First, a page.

Saturday, June 2, 2012
When I saw the schedule for the Seattle International Film Festival last month, and realized that V/H/S would be playing, I did a happy dance at my desk. Luckily, nobody saw me. But I was excited. I had heard so many good things about this film when it premiered at Sundance and showed at SXSW. I was psyched beyond belief that I would be given the opportunity to see it before its release.
If you haven’t been following it, V/H/S is a found footage horror anthology film. You heard me right. An anthology film (Creepshow-style) made up of multiple found-footage-style segments directed by the likes of Ti West, Adam Wingard, Joe Swanberg, Glenn McQuaid, David Bruckner, and Radio Silence. The framing device is that a group of trouble-making assholes is hired to break into this house to steal a rare VHS tape. Amid a mass of VHS tapes in the house, they uncover the various stories featured in this film.
I know that I probably lost half of you when I said “found footage,” but if you’re still reading, stay with me. I promise, it’s worth it. I know that found footage is wearing out its welcome and it seems like every new film that comes out is derivative and tired, but trust me - V/H/S is different. Each of these filmmakers seemed to take the premise as a dare and a challenge to do something different. Working within box of the found footage sub-genre allowed them to find new and interesting ways to stretch that box and come up with something new.
The different segments are not what you typically expect out of the genre, and that’s part of what makes them so captivating (and frightening). I never knew what was coming next because none of these stories is simply re-playing the familiar. They all found ways to push the genre boundaries and limitations in unexpected ways. And each segment had a totally different feel to it, so it never felt like the directors were treading on the same territory. I enjoyed some stories more than others (as is typical of anthology films), but none of them sank (which is freaking awesome), and I enjoyed aspects of every segment on offer.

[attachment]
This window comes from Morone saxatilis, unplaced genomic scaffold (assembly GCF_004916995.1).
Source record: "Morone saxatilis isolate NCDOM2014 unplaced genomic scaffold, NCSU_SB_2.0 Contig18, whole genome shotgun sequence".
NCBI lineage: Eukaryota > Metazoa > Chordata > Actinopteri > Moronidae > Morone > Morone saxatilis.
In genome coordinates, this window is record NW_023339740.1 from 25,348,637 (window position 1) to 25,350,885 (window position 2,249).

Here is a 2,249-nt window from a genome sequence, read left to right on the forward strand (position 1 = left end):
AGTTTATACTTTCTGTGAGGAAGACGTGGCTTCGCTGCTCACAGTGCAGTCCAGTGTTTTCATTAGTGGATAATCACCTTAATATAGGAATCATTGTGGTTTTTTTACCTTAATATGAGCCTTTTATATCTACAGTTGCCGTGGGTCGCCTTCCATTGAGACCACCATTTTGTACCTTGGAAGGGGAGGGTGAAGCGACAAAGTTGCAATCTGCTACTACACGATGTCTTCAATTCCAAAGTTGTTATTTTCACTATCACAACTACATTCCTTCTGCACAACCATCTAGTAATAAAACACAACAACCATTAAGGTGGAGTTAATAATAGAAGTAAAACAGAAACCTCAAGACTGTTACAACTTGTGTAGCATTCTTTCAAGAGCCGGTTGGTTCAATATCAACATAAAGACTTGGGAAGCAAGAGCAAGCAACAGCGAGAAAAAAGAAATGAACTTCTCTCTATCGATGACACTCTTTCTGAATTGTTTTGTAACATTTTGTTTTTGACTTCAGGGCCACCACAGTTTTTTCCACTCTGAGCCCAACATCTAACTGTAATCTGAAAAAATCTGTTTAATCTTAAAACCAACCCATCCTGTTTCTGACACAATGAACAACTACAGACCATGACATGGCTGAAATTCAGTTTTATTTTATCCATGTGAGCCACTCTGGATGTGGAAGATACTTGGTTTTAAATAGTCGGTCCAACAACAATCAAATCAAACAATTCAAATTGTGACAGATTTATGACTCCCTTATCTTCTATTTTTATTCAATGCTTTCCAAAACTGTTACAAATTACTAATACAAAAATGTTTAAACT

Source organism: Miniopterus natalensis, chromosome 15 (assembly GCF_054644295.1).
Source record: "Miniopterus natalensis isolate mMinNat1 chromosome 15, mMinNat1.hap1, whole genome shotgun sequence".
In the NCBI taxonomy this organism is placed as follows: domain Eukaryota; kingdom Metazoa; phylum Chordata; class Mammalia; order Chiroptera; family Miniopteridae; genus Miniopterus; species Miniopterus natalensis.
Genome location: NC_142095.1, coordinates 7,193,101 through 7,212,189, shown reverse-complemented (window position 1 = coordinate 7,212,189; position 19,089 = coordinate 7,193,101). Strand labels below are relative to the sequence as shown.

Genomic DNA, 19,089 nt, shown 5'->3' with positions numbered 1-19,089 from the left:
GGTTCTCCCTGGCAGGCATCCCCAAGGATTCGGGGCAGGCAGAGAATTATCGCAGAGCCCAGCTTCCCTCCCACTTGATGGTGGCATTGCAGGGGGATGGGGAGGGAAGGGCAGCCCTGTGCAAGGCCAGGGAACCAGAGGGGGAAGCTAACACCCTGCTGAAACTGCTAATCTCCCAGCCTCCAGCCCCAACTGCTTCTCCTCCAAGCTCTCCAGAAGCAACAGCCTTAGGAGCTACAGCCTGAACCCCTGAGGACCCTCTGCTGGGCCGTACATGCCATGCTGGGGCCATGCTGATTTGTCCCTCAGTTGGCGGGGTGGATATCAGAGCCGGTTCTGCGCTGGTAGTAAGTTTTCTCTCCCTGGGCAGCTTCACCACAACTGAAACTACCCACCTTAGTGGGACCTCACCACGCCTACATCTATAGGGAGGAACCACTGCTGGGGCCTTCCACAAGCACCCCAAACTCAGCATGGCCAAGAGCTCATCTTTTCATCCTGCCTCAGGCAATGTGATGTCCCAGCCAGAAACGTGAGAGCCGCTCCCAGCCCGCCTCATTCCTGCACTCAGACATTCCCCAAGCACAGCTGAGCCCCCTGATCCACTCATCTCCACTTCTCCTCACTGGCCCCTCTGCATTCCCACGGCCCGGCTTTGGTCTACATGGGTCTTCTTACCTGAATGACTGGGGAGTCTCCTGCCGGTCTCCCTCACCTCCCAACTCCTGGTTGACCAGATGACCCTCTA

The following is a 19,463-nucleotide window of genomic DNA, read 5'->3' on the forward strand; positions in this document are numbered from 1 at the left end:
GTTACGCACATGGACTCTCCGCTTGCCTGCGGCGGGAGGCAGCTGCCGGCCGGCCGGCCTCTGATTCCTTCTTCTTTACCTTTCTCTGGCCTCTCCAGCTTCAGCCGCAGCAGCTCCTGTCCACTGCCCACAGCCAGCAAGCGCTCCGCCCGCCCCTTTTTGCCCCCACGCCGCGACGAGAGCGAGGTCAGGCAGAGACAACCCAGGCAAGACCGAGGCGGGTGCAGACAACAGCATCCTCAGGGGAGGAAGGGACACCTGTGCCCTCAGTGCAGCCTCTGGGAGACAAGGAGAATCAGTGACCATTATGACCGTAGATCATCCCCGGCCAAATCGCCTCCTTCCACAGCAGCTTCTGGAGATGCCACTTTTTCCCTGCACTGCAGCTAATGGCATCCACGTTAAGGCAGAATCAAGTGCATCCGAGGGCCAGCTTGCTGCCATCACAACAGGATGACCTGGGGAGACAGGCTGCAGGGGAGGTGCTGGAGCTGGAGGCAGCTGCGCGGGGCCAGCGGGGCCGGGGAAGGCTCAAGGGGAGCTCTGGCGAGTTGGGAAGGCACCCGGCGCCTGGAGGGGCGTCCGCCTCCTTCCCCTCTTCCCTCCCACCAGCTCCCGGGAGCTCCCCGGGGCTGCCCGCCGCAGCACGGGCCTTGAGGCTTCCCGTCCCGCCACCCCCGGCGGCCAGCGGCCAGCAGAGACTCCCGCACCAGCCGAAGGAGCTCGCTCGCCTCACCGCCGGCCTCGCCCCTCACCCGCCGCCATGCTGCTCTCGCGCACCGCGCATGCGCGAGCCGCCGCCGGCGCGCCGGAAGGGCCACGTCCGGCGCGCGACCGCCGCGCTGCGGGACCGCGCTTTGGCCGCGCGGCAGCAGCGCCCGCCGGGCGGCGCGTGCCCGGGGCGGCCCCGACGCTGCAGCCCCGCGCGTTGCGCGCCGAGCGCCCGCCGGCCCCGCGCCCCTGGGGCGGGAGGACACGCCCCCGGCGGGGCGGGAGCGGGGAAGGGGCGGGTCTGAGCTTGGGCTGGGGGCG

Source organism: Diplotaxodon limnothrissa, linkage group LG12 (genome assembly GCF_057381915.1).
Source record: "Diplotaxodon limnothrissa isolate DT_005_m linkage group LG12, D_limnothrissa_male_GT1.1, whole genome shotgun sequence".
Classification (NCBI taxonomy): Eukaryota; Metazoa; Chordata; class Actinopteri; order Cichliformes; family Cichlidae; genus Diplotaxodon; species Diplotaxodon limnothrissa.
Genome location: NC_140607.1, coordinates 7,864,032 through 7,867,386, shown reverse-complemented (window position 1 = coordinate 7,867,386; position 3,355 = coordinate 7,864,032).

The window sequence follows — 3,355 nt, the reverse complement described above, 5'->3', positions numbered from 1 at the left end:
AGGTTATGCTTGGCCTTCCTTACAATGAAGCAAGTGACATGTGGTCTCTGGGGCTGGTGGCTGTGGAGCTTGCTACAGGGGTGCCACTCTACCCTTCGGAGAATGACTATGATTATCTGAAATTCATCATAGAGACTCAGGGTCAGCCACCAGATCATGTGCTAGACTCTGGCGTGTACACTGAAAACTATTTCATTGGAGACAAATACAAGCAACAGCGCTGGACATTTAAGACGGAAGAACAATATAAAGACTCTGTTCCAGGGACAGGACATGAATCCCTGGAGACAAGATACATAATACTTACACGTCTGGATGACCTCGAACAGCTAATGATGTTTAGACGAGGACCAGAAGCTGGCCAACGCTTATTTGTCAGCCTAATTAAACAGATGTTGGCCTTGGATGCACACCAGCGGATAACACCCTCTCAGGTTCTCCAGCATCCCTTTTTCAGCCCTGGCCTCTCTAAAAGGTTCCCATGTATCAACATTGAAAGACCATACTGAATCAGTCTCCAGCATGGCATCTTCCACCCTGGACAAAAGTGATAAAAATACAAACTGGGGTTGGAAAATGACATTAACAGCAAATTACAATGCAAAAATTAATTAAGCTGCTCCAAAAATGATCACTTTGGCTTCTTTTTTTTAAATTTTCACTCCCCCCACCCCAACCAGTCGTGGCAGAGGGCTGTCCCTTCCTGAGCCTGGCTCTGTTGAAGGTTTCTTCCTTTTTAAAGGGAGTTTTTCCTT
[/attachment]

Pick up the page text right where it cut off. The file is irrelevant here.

And it's creepy. These guys played their horror smart. They didn't rely on 2 hours of jump scares to get the job done, opting instead to put time and effort into building tension within their stories and create a real sense of unease. There were some truly unsettling moments throughout the film that were built on suspense and dread, rather than cheap scares, and it worked really well.
Ti West was kind enough to come out and do a Q&A after the film, and revealed that the project wasn’t really a collaborative process. Each director went and shot his own segment independently of the others (and at different times) and then the segments were assembled into the finished piece. The interesting thing about this is that, despite this individualized approach, many of the segments shared similar themes and they all play well together in the final cut.
V/H/S has been picked up by Magnet and will be distributed later this year. They will start with a VOD release on August 31st and a limited theatrical run in October. And if you are not one of the lucky cities to get the theatrical release, fear not. While it is always fun to see a film in the theater, this is a film that wouldn't really lose a whole lot on the small screen. The found footage nature does mean a lot of shaky cam, and sometimes, that is easier to handle when it’s not taking over the entire room. This film is just as at home (perhaps even more so, given the premise) on your tv as it is on the big screen.
I was so psyched to get the chance to see this film, and I was not disappointed. Like I said, some segments were more effective than others, but each one has something creative to showcase. When the opportunity presents itself, I highly recommend you check it out. It’s a really fun ride, and a well thought-out addition to found footage. These guys put a lot of effort into doing something new with a genre that is past its prime, and it really pays off.